catchfly


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catch·fly

 (kăch′flī′, kĕch′-)
n.
Any of several plants of the genera Silene and Lychnis, native chiefly to the Northern Hemisphere and having white, pink, red, or purplish flowers and sticky stems and calyces on which small insects may become stuck.

catchfly

(ˈkætʃˌflaɪ)
n, pl -flies
(Plants) any of several caryophyllaceous plants of the genus Silene that have sticky calyxes and stems on which insects are sometimes trapped

catch•fly

(ˈkætʃˌflaɪ)

n., pl. -flies.
any of various plants of the pink family, esp. of the genera Silene and Lychnis, that have a viscid secretion on the stem and calyx in which insects are sometimes caught.
[1590–1600]
ThesaurusAntonymsRelated WordsSynonymsLegend:
Noun1.catchfly - any plant of the genus Silenecatchfly - any plant of the genus Silene  
flower - a plant cultivated for its blooms or blossoms
genus Silene - large widely distributed genus of plants having mostly showy flowers of various colors: campion; catchfly
moss campion, Silene acaulis - tuft- or mat-forming dwarf perennial of Arctic regions of western and central Europe and North America
Silene caroliniana, wild pink - perennial of eastern and central North America having short-stalked pink or white flowers in hairy clusters
Lychnis dioica, red bird's eye, red campion, Silene dioica - biennial European catchfly having red or pink flowers; sometimes placed in genus Lychnis
evening lychnis, Lychnis alba, Silene latifolia, white campion, white cockle, bladder campion - bluish-green herb having sticky stems and clusters of large evening-opening white flowers with much-inflated calyx; sometimes placed in genus Lychnis
fire pink, Silene virginica - perennial herb of eastern North America, having red flowers with narrow notched petals
bladder campion, Silene uniflora, Silene vulgaris - perennial of Arctic Europe having large white flowers with inflated calyx
2.catchfly - mostly perennial herbs with sticky stems that catch insectscatchfly - mostly perennial herbs with sticky stems that catch insects; widespread in north temperate zone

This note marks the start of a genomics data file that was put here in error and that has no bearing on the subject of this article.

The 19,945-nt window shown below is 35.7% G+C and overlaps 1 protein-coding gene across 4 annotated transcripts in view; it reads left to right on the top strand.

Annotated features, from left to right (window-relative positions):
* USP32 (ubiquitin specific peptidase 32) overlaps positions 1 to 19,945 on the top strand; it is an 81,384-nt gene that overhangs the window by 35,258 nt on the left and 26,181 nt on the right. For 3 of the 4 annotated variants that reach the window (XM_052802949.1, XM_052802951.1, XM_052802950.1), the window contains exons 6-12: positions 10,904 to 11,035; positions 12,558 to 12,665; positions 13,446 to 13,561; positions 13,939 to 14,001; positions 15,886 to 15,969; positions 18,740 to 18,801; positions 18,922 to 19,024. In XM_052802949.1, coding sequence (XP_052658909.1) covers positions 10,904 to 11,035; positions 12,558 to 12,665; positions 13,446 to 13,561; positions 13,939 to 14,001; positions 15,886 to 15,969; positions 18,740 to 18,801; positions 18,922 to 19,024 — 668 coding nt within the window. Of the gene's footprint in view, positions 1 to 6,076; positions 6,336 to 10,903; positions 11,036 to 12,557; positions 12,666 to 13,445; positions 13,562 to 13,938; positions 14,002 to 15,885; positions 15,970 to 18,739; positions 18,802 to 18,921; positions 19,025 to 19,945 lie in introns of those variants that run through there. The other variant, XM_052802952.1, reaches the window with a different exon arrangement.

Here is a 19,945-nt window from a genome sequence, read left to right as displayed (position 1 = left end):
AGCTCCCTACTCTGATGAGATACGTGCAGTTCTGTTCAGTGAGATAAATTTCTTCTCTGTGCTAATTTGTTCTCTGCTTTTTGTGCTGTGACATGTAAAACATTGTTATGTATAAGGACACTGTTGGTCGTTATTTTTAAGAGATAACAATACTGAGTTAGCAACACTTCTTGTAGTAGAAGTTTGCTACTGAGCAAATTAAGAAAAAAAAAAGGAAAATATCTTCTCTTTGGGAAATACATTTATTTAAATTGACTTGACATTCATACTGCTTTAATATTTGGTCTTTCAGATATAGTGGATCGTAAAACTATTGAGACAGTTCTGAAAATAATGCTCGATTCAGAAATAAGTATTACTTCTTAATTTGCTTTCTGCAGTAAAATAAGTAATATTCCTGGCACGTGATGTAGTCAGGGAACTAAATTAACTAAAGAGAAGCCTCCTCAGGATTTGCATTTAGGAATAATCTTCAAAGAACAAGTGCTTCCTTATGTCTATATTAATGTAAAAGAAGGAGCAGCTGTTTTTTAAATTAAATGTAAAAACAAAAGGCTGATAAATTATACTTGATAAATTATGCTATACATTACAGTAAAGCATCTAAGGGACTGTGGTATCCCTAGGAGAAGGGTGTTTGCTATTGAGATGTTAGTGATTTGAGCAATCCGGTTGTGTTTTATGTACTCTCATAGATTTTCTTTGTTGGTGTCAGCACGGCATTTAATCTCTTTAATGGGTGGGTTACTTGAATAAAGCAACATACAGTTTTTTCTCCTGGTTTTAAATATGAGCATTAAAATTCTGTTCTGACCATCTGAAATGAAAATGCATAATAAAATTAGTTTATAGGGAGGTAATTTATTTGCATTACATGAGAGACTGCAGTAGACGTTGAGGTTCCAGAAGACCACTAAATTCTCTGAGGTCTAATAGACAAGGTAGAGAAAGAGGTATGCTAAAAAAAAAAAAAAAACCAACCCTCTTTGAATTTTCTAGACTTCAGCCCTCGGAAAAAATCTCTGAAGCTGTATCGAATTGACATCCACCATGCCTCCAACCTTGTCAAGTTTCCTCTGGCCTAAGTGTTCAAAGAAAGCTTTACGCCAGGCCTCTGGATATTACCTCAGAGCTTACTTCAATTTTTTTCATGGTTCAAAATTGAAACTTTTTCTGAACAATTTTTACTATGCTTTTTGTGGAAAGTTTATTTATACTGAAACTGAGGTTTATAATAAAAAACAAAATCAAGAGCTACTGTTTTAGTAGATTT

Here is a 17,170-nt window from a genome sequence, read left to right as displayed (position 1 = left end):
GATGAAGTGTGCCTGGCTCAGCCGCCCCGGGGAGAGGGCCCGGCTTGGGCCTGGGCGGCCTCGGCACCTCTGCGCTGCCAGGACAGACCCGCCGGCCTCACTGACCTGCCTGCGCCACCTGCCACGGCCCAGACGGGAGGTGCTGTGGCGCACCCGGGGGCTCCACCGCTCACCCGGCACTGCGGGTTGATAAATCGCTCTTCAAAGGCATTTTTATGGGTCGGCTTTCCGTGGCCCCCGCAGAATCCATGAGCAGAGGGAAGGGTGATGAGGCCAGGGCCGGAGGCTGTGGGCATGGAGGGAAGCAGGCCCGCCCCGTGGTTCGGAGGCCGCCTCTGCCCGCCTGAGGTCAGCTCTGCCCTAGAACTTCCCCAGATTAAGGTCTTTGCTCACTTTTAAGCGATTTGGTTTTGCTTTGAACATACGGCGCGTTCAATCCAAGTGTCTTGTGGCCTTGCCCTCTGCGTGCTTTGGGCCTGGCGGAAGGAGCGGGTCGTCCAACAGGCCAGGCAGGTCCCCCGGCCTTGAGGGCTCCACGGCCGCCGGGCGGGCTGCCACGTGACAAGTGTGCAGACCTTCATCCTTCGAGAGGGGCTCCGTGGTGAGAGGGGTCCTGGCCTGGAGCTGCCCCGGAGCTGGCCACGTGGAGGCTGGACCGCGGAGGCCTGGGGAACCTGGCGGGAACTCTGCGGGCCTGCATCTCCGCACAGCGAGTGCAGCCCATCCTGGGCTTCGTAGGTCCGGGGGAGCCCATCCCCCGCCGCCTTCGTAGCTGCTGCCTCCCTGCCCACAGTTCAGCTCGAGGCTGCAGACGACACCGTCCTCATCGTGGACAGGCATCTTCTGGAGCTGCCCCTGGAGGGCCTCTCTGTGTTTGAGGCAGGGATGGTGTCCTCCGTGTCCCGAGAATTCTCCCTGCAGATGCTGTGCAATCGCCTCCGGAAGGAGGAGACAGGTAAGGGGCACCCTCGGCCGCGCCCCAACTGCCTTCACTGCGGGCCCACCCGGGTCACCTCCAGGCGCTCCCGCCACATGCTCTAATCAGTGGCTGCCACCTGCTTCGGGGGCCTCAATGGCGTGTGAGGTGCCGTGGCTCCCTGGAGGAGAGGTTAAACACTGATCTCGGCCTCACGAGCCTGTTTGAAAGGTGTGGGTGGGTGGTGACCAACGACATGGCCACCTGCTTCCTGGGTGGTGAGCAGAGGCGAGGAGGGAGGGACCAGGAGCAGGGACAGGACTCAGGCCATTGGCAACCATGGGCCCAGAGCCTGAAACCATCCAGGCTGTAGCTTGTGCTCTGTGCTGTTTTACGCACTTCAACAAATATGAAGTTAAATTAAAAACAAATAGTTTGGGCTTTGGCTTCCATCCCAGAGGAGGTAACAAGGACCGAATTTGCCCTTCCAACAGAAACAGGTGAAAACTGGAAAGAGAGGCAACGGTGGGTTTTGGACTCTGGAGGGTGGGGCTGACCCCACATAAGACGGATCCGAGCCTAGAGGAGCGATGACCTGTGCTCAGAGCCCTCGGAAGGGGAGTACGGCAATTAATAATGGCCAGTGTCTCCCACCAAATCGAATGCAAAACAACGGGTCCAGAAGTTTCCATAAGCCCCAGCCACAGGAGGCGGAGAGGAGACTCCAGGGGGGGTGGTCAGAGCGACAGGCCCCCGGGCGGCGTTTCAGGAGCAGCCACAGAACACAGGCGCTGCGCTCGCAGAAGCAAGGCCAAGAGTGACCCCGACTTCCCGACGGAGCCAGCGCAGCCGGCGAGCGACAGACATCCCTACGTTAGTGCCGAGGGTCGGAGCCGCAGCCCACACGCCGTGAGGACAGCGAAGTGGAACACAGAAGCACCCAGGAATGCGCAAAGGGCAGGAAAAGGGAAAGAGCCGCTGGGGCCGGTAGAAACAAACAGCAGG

flower - a plant cultivated for its blooms or blossoms
genus Lychnis - genus of plants strongly resembling those of genus Silene: catchfly
Lychins floscuculi, Lychnis flos-cuculi, ragged robin, cuckoo flower - common perennial native to Europe and western Asia having usually pink flowers with ragged petals
Lychins chalcedonica, maltese cross, scarlet lychnis - Eurasian garden perennial having scarlet flowers in dense terminal heads
gardener's delight, Lychnis coronaria, mullein pink, rose campion, dusty miller - an old cottage garden plant of southeastern Europe widely cultivated for its attractive white woolly foliage and showy crimson flowers
References in periodicals archive ?
Night-Flowering Catchfly or Silene; Old-field along RR track; Rare; C = 0; BSUH 18568.
flax, Linaceae), Logfia gallica (daggerleaf cottonrose, Asteraceae), Rumex acetosella (sheep sorrel, Polygonaceae), Silene gallica (small-flower catchfly, Caryophyllaceae) and Trifolium angustifolium (narrow-leaved clover, Fabaceae).
These include the small-flowered catchfly and corn buttercup.
Among its headline findings in The State of Nature report were: more than one in seven plants in Wales, especially arable flowers such as the small-flowered catchfly and corn buttercup, are considered threatened; 63% of Welsh butterflies are declining and a third of Welsh moths; corn bunting and turtle dove had disappeared completely as a regularly breeding species.
Bumble bee pollination of the sticky catchfly in a fragmented agricultural landscape.
121) A congeneric species, Royal Catchfly (Silene regia), is
A superlative catchfly (Silene) is Silene laciniata 'Jack Flash' and the name suits it so well, for the starburst blooms present themselves in a shocking, orangey-red, born on wand-like stems.
The Nature Conservancy burns this area periodically to boost native plants, including the threatened Spaldings catchfly, an inobtrusive white-petaled flower that can catch flies with its sticky leaves.
The wetland holds botanical specimens that cannot be seen anywhere else in Korea: prairie sphagnum, meadowsweet, Siberian geraniums, pitcher plants, sundew, buckbean, rushes, two-flower violet, Arctic starflower, catchfly, and Hanabusaya asiatica, an endangered perennial herb.
red-tipped cudweed, broad-leaved cudweed, red hempnettle, small-flowered catchfly.
On the moors around Alston, where lead mining has released heavy metals into the soil, plants like spring sandwort and alpine pennycress, which can tolerate toxicity, have become established, while a site near Keswick is the only English location for the alpine catchfly plant.
However,theone that most caught the eye was Edinburgh favourite plant the sticky catchfly.